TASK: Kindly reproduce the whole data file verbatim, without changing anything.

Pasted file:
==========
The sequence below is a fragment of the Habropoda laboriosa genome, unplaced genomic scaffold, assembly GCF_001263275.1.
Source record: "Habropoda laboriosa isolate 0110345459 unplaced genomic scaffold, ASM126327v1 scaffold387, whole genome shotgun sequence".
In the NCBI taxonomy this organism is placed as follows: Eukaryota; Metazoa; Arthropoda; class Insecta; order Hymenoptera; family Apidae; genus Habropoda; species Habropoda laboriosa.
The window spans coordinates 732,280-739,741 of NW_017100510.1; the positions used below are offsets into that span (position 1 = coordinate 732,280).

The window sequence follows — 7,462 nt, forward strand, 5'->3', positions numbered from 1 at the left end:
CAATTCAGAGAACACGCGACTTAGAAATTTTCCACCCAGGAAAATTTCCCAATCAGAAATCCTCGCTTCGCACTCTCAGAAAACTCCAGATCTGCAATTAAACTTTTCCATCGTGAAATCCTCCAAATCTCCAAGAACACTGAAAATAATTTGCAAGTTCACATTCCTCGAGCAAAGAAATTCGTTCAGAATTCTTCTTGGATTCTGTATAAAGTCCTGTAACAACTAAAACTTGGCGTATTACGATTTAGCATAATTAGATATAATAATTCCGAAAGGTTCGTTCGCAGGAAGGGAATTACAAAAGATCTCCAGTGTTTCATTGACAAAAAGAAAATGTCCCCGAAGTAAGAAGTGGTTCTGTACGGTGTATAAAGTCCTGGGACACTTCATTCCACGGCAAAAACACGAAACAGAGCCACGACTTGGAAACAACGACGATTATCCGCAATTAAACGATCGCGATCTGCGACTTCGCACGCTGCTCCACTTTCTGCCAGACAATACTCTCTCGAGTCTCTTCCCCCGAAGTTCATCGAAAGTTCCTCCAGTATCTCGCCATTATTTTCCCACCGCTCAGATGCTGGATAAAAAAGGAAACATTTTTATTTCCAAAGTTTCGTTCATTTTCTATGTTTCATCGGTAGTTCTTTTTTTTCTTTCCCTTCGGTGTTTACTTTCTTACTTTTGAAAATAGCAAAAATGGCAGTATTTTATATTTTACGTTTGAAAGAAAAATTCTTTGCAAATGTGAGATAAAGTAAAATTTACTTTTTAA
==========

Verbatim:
The sequence below is a fragment of the Habropoda laboriosa genome, unplaced genomic scaffold, assembly GCF_001263275.1.
Source record: "Habropoda laboriosa isolate 0110345459 unplaced genomic scaffold, ASM126327v1 scaffold387, whole genome shotgun sequence".
In the NCBI taxonomy this organism is placed as follows: Eukaryota; Metazoa; Arthropoda; class Insecta; order Hymenoptera; family Apidae; genus Habropoda; species Habropoda laboriosa.
The window spans coordinates 732,280-739,741 of NW_017100510.1; the positions used below are offsets into that span (position 1 = coordinate 732,280).

The window sequence follows — 7,462 nt, forward strand, 5'->3', positions numbered from 1 at the left end:
CAATTCAGAGAACACGCGACTTAGAAATTTTCCACCCAGGAAAATTTCCCAATCAGAAATCCTCGCTTCGCACTCTCAGAAAACTCCAGATCTGCAATTAAACTTTTCCATCGTGAAATCCTCCAAATCTCCAAGAACACTGAAAATAATTTGCAAGTTCACATTCCTCGAGCAAAGAAATTCGTTCAGAATTCTTCTTGGATTCTGTATAAAGTCCTGTAACAACTAAAACTTGGCGTATTACGATTTAGCATAATTAGATATAATAATTCCGAAAGGTTCGTTCGCAGGAAGGGAATTACAAAAGATCTCCAGTGTTTCATTGACAAAAAGAAAATGTCCCCGAAGTAAGAAGTGGTTCTGTACGGTGTATAAAGTCCTGGGACACTTCATTCCACGGCAAAAACACGAAACAGAGCCACGACTTGGAAACAACGACGATTATCCGCAATTAAACGATCGCGATCTGCGACTTCGCACGCTGCTCCACTTTCTGCCAGACAATACTCTCTCGAGTCTCTTCCCCCGAAGTTCATCGAAAGTTCCTCCAGTATCTCGCCATTATTTTCCCACCGCTCAGATGCTGGATAAAAAAGGAAACATTTTTATTTCCAAAGTTTCGTTCATTTTCTATGTTTCATCGGTAGTTCTTTTTTTTCTTTCCCTTCGGTGTTTACTTTCTTACTTTTGAAAATAGCAAAAATGGCAGTATTTTATATTTTACGTTTGAAAGAAAAATTCTTTGCAAATGTGAGATAAAGTAAAATTTACTTTTTAA